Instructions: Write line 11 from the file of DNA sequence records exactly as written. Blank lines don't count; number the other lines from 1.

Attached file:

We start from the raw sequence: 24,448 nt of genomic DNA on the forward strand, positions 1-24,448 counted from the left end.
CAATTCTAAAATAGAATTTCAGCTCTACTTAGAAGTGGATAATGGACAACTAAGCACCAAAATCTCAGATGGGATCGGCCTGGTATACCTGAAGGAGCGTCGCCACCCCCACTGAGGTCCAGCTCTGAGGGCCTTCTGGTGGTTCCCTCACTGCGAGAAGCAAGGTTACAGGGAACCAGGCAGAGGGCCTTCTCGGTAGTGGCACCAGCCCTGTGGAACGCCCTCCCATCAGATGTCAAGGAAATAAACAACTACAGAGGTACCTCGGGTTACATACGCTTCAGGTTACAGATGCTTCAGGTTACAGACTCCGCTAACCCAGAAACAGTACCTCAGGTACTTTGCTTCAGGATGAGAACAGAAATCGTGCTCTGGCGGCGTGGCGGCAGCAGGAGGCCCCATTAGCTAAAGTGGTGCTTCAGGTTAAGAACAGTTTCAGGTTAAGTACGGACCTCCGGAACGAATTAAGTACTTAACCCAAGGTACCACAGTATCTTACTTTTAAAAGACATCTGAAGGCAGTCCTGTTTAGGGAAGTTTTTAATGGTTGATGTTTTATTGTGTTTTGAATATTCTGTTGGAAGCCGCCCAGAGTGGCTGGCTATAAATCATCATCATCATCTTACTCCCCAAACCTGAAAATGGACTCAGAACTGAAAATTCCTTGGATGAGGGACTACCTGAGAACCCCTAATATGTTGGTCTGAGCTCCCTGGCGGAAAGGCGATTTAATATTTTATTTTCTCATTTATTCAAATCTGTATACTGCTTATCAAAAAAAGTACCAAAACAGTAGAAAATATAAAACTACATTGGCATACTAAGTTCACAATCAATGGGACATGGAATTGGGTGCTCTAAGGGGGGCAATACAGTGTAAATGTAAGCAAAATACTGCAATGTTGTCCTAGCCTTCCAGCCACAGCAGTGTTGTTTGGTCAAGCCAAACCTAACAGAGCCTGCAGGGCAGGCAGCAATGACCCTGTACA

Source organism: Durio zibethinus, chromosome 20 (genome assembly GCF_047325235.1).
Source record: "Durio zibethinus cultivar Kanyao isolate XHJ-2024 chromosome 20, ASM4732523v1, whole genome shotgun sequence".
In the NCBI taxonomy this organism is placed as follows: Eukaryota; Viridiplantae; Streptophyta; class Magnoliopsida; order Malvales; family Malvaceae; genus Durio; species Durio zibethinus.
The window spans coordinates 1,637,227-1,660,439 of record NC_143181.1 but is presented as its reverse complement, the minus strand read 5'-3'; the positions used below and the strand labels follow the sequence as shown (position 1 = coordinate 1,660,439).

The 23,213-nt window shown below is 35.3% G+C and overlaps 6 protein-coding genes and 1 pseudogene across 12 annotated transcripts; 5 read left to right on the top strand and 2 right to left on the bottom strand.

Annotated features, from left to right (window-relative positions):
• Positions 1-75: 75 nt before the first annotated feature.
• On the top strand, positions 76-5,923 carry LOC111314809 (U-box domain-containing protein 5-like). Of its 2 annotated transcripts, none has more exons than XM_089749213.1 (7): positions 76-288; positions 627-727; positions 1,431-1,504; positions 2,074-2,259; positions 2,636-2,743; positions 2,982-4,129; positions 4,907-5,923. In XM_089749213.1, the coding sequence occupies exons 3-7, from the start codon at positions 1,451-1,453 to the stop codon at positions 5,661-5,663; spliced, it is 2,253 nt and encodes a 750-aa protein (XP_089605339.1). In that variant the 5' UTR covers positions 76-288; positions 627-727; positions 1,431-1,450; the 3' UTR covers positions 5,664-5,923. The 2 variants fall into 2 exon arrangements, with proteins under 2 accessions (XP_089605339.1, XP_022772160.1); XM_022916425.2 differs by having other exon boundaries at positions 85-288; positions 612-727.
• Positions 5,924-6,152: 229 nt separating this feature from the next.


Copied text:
• Positions 5,924-6,152: 229 nt separating this feature from the next.